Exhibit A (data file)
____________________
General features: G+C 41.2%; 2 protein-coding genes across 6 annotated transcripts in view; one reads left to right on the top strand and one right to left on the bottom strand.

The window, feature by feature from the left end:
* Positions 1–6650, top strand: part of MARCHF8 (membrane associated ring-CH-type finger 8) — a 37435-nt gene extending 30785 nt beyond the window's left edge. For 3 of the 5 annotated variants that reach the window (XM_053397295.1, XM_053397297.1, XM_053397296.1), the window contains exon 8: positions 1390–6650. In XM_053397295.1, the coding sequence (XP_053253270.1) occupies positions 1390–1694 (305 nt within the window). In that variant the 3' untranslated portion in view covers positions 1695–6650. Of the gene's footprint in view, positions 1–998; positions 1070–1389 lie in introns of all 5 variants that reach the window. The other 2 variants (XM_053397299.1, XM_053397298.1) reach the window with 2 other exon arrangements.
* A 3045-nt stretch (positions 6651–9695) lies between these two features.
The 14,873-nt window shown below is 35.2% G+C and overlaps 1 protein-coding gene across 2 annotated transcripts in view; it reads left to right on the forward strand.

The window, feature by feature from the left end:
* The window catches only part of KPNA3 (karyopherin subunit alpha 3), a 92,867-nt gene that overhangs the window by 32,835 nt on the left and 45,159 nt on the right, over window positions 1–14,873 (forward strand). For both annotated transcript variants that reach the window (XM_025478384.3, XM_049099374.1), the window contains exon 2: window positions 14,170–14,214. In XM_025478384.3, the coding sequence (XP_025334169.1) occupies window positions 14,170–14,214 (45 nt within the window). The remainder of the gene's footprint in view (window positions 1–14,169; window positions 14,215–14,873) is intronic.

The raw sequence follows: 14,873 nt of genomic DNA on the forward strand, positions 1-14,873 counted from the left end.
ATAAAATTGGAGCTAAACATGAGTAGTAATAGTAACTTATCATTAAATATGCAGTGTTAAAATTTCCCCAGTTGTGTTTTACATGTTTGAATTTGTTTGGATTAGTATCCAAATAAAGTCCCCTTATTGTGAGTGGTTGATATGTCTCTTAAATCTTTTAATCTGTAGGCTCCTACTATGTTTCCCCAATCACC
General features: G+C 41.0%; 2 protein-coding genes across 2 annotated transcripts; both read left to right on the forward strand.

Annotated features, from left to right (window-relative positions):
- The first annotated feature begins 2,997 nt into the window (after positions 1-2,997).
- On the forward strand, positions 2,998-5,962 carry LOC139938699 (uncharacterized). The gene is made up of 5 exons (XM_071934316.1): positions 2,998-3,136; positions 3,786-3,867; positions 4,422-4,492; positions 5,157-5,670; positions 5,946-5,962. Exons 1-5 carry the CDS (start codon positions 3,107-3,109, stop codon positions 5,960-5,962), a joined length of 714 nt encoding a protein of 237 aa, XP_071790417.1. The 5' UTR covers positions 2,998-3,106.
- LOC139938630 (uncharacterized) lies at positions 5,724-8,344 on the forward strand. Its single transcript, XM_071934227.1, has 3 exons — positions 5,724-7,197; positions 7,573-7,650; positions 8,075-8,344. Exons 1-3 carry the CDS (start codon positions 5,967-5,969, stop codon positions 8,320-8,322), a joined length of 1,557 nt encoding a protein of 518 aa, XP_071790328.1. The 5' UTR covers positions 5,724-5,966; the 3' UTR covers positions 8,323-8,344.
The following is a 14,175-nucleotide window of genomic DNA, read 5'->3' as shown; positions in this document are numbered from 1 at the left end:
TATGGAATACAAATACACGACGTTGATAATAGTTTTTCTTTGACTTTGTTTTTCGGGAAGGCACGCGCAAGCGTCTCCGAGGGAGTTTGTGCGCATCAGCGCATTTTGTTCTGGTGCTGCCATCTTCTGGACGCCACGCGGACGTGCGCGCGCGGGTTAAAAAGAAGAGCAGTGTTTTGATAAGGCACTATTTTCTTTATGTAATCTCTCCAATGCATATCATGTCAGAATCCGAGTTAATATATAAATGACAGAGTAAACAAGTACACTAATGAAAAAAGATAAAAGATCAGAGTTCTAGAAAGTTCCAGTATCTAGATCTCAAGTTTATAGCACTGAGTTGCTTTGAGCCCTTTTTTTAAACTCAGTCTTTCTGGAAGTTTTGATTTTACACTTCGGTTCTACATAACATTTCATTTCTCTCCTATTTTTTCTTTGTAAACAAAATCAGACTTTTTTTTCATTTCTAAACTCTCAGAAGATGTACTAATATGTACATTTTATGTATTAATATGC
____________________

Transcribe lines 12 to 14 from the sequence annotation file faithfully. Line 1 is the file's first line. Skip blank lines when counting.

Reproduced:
- The first annotated feature begins 2,997 nt into the window (after positions 1-2,997).
- On the forward strand, positions 2,998-5,962 carry LOC139938699 (uncharacterized). The gene is made up of 5 exons (XM_071934316.1): positions 2,998-3,136; positions 3,786-3,867; positions 4,422-4,492; positions 5,157-5,670; positions 5,946-5,962. Exons 1-5 carry the CDS (start codon positions 3,107-3,109, stop codon positions 5,960-5,962), a joined length of 714 nt encoding a protein of 237 aa, XP_071790417.1. The 5' UTR covers positions 2,998-3,106.
- LOC139938630 (uncharacterized) lies at positions 5,724-8,344 on the forward strand. Its single transcript, XM_071934227.1, has 3 exons — positions 5,724-7,197; positions 7,573-7,650; positions 8,075-8,344. Exons 1-3 carry the CDS (start codon positions 5,967-5,969, stop codon positions 8,320-8,322), a joined length of 1,557 nt encoding a protein of 518 aa, XP_071790328.1. The 5' UTR covers positions 5,724-5,966; the 3' UTR covers positions 8,323-8,344.